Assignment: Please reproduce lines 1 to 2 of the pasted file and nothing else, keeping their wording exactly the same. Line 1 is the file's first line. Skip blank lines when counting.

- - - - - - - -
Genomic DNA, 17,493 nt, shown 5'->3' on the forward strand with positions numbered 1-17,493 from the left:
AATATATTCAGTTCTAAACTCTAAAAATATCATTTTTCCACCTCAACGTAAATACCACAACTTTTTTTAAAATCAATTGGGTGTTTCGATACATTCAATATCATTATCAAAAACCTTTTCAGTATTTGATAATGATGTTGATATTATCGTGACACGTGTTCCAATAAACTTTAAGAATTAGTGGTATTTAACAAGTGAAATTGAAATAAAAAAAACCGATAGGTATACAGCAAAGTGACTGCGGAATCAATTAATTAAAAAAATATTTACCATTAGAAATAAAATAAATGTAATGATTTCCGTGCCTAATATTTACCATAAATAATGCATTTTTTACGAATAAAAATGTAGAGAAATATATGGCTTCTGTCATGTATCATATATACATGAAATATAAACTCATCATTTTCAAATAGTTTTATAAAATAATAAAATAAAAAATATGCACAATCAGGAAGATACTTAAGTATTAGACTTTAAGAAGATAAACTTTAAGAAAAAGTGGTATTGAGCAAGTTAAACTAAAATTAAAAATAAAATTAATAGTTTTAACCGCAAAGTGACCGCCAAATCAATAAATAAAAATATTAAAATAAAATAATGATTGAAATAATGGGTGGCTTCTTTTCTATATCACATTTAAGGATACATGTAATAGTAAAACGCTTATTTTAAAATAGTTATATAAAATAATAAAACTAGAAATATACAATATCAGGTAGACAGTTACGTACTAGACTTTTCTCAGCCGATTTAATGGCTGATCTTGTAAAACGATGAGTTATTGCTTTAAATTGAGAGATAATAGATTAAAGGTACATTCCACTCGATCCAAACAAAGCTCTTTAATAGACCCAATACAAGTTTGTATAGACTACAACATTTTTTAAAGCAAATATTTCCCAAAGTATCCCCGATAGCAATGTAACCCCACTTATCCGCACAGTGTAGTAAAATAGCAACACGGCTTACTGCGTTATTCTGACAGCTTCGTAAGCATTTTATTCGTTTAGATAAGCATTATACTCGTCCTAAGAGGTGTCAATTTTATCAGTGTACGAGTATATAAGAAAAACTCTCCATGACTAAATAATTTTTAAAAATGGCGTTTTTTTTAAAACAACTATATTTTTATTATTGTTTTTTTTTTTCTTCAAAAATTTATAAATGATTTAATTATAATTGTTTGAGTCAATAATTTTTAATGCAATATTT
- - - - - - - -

Genomic DNA, 17,493 nt, shown 5'->3' on the forward strand with positions numbered 1-17,493 from the left:
AATATATTCAGTTCTAAACTCTAAAAATATCATTTTTCCACCTCAACGTAAATACCACAACTTTTTTTAAAATCAATTGGGTGTTTCGATACATTCAATATCATTATCAAAAACCTTTTCAGTATTTGATAATGATGTTGATATTATCGTGACACGTGTTCCAATAAACTTTAAGAATTAGTGGTATTTAACAAGTGAAATTGAAATAAAAAAAACCGATAGGTATACAGCAAAGTGACTGCGGAATCAATTAATTAAAAAAATATTTACCATTAGAAATAAAATAAATGTAATGATTTCCGTGCCTAATATTTACCATAAATAATGCATTTTTTACGAATAAAAATGTAGAGAAATATATGGCTTCTGTCATGTATCATATATACATGAAATATAAACTCATCATTTTCAAATAGTTTTATAAAATAATAAAATAAAAAATATGCACAATCAGGAAGATACTTAAGTATTAGACTTTAAGAAGATAAACTTTAAGAAAAAGTGGTATTGAGCAAGTTAAACTAAAATTAAAAATAAAATTAATAGTTTTAACCGCAAAGTGACCGCCAAATCAATAAATAAAAATATTAAAATAAAATAATGATTGAAATAATGGGTGGCTTCTTTTCTATATCACATTTAAGGATACATGTAATAGTAAAACGCTTATTTTAAAATAGTTATATAAAATAATAAAACTAGAAATATACAATATCAGGTAGACAGTTACGTACTAGACTTTTCTCAGCCGATTTAATGGCTGATCTTGTAAAACGATGAGTTATTGCTTTAAATTGAGAGATAATAGATTAAAGGTACATTCCACTCGATCCAAACAAAGCTCTTTAATAGACCCAATACAAGTTTGTATAGACTACAACATTTTTTAAAGCAAATATTTCCCAAAGTATCCCCGATAGCAATGTAACCCCACTTATCCGCACAGTGTAGTAAAATAGCAACACGGCTTACTGCGTTATTCTGACAGCTTCGTAAGCATTTTATTCGTTTAGATAAGCATTATACTCGTCCTAAGAGGTGTCAATTTTATCAGTGTACGAGTATATAAGAAAAACTCTCCATGACTAAATAATTTTTAAAAATGGCGTTTTTTTTAAAACAACTATATTTTTATTATTGTTTTTTTTTTTCTTCAAAAATTTATAAATGATTTAATTATAATTGTTTGAGTCAATAATTTTTAATGCAATATTT